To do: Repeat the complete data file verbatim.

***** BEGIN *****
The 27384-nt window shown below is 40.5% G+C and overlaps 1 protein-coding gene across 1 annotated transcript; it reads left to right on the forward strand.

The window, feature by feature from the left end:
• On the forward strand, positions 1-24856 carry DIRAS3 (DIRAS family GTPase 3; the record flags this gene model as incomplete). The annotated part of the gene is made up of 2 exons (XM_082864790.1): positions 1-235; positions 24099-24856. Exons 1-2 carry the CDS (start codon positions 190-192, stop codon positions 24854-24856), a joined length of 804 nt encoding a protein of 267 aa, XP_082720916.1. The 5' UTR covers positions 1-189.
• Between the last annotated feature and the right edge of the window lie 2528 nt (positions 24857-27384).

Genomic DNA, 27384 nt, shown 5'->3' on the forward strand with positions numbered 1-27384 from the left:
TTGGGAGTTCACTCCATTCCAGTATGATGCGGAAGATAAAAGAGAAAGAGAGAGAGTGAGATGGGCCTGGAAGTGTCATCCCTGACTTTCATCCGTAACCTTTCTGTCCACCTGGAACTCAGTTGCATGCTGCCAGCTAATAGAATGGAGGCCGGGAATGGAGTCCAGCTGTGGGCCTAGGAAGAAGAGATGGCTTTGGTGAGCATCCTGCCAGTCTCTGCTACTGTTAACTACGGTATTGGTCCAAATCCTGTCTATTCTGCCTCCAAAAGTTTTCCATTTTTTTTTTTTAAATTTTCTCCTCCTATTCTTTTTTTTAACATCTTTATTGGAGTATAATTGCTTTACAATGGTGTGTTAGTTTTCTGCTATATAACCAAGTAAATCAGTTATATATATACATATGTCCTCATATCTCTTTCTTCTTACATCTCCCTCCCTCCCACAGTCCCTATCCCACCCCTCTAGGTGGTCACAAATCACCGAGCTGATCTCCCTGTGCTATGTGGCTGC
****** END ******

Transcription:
The 27384-nt window shown below is 40.5% G+C and overlaps 1 protein-coding gene across 1 annotated transcript; it reads left to right on the forward strand.

The window, feature by feature from the left end:
• On the forward strand, positions 1-24856 carry DIRAS3 (DIRAS family GTPase 3; the record flags this gene model as incomplete). The annotated part of the gene is made up of 2 exons (XM_082864790.1): positions 1-235; positions 24099-24856. Exons 1-2 carry the CDS (start codon positions 190-192, stop codon positions 24854-24856), a joined length of 804 nt encoding a protein of 267 aa, XP_082720916.1. The 5' UTR covers positions 1-189.
• Between the last annotated feature and the right edge of the window lie 2528 nt (positions 24857-27384).

Genomic DNA, 27384 nt, shown 5'->3' on the forward strand with positions numbered 1-27384 from the left:
TTGGGAGTTCACTCCATTCCAGTATGATGCGGAAGATAAAAGAGAAAGAGAGAGAGTGAGATGGGCCTGGAAGTGTCATCCCTGACTTTCATCCGTAACCTTTCTGTCCACCTGGAACTCAGTTGCATGCTGCCAGCTAATAGAATGGAGGCCGGGAATGGAGTCCAGCTGTGGGCCTAGGAAGAAGAGATGGCTTTGGTGAGCATCCTGCCAGTCTCTGCTACTGTTAACTACGGTATTGGTCCAAATCCTGTCTATTCTGCCTCCAAAAGTTTTCCATTTTTTTTTTTTAAATTTTCTCCTCCTATTCTTTTTTTTAACATCTTTATTGGAGTATAATTGCTTTACAATGGTGTGTTAGTTTTCTGCTATATAACCAAGTAAATCAGTTATATATATACATATGTCCTCATATCTCTTTCTTCTTACATCTCCCTCCCTCCCACAGTCCCTATCCCACCCCTCTAGGTGGTCACAAATCACCGAGCTGATCTCCCTGTGCTATGTGGCTGC